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Linux in Small Business

A Practical User's Guide

By John P. Lathrop

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This comprehensive guide shows Windows users and administrators how to achieve immediate savings in almost any office environment by integrating Linux into their daily operations as a server—Internet, file and print, web, e-mail, database—and as a Windows-compatible workstation.

Full Description

  • ISBN13: 978-1-893115-46-0
  • 308 Pages
  • User Level: Beginner to Advanced
  • Publication Date: January 28, 2002
  • Available eBook Formats: PDF
  • Print Book Price: $36.95
  • eBook Price: $25.99
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Full Description

Employing a practical, hands-on approach, Linux in Small Business: A Practical Users Guide author John Lathrop guides the reader through a multitude of scenarios commonplace in a real-world corporate environment. Eschewing evangelism, Lathrop instead presents real Linux solutions that reduce software purchases, enhance stability, and lower the costs of maintenance and hardware upgrades. Precursory material includes instruction regarding the installation, configuration, and basic operation of Red Hat 7.2, the latest version of the leading Linux distribution. Readers are then guided through a series of practical lessons covering networking (particularly in a heterogeneous Linux/Windows environment), databases, the use of popular office products such as StarOffice, and basic system administration. Tackling many of these issues from the perspective of a native Windows user, newcomers to Linux will have no problem following the lessons.

Lathrop also shows how Linux can be integrated in a mixed Linux/Windows environment, which results in saving money and avoiding workplace disruption due to otherwise unwieldy platform migrations. Linux has now matured to the point where, with modest instruction and familiar GUI tools, a Windows user or administrator can install, set up, and use Linux effectively in a business, workgroup, school, or government office.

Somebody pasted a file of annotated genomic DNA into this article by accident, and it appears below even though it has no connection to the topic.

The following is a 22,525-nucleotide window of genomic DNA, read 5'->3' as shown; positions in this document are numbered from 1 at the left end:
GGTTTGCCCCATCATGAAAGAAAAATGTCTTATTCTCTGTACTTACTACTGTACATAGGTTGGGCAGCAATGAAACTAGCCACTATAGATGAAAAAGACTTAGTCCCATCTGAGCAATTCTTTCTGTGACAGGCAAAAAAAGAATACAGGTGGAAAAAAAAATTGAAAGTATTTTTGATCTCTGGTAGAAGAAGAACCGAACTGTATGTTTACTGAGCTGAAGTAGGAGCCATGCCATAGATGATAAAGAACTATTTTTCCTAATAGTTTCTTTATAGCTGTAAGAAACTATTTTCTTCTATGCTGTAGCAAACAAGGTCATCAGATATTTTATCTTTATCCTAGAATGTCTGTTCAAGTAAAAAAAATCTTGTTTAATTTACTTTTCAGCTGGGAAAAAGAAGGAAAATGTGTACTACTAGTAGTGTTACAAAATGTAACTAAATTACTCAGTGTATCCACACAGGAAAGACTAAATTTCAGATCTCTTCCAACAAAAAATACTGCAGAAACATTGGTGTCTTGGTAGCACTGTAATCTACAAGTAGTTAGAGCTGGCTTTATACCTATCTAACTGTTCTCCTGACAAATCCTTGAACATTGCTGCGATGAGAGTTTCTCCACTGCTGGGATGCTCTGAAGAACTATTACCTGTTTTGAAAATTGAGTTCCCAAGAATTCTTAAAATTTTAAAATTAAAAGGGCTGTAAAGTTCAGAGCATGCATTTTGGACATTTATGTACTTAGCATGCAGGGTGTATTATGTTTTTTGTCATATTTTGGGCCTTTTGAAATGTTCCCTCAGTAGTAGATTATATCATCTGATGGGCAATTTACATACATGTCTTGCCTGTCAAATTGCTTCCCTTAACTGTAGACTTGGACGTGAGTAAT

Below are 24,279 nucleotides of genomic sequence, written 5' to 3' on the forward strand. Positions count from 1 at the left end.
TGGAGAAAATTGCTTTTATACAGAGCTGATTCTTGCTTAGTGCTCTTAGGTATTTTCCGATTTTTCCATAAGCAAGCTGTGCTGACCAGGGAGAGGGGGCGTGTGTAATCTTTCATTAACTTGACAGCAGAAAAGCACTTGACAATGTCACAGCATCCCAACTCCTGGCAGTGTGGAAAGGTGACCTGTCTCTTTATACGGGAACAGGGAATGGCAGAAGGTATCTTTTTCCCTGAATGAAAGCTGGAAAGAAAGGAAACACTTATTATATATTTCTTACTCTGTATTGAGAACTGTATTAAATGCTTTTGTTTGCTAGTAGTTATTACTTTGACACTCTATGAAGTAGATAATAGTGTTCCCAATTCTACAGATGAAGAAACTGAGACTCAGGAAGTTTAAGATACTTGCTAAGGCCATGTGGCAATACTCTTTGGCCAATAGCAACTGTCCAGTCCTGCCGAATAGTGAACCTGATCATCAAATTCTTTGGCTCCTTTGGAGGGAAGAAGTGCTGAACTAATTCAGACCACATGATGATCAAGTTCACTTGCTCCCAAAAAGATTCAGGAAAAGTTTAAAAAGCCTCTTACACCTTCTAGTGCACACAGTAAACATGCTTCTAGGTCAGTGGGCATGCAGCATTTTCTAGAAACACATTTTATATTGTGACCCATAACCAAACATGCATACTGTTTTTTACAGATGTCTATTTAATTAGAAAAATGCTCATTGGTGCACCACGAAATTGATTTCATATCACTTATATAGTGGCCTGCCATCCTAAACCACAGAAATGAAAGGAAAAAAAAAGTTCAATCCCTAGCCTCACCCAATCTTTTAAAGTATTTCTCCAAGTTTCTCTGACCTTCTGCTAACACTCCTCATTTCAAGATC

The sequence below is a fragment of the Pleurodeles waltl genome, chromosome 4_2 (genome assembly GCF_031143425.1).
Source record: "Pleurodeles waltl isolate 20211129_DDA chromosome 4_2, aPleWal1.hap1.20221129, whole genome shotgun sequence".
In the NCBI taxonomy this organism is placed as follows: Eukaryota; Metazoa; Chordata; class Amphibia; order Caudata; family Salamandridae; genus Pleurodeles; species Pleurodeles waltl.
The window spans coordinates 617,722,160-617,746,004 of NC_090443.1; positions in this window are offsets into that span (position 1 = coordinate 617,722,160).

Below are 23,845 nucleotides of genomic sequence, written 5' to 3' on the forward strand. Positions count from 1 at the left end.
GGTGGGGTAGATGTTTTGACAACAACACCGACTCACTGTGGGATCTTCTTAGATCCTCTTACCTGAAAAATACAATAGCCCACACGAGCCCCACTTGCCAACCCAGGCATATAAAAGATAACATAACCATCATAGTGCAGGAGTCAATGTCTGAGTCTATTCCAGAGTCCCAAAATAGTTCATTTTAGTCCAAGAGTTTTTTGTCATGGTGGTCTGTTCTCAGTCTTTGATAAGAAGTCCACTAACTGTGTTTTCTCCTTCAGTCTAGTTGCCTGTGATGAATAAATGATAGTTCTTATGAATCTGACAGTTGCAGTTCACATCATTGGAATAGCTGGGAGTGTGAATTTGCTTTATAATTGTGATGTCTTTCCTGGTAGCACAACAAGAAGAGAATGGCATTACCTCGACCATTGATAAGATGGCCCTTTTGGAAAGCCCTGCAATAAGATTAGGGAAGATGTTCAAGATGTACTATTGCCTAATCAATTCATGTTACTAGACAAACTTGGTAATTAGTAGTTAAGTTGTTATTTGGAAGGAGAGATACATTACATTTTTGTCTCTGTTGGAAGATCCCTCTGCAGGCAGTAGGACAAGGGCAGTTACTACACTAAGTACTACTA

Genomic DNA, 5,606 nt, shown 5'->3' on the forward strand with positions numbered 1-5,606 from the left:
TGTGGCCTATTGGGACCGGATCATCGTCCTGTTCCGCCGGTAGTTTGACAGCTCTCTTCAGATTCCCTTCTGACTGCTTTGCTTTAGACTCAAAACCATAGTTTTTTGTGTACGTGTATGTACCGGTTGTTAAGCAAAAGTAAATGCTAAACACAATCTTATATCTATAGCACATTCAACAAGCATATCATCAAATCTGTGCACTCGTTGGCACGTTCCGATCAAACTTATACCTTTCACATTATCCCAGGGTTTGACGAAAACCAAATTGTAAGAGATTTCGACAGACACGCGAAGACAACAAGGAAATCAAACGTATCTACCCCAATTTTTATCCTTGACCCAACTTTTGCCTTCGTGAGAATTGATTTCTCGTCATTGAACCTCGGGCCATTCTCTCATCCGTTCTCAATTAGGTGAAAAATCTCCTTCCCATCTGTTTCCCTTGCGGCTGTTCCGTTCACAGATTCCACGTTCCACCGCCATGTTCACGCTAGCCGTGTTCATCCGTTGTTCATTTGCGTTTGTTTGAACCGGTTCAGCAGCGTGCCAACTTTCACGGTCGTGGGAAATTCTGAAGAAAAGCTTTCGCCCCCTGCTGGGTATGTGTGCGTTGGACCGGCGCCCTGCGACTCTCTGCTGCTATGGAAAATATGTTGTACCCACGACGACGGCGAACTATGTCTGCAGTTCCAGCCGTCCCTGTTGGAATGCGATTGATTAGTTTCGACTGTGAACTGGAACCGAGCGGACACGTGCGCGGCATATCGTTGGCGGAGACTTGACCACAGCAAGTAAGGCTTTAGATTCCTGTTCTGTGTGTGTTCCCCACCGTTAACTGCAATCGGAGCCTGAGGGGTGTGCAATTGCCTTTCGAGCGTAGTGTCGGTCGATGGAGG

Linux in Small Business: A Practical Users Guide covers more material than most Linux books; the scenario-based LAN section alone covers DHCP, DNS, NAT, Samba, NFS, Sendmail, Apache, and PostgreSQL. Readers will find the coupling of this breadth of information with the goal-oriented presentational approach employed by Lathrop to be a refreshing and methodical strategy for quickly implementing a Linux-based solution.

Table of Contents

Table of Contents

  1. Introduction
  2. Two Installation
  3. Three An Introduction to Linux and the Desktop
  4. Connecting to the Internet
  5. Laying the Foundations: Linux As a LAN Server
  6. Linux As an Internet, File/Print, E-mail, Web, and Application Server
  7. Serving a Web Site and Mail to the Internet
  8. Linux As a Workstation Solution
  9. System Management
  10. Command-Line Operations
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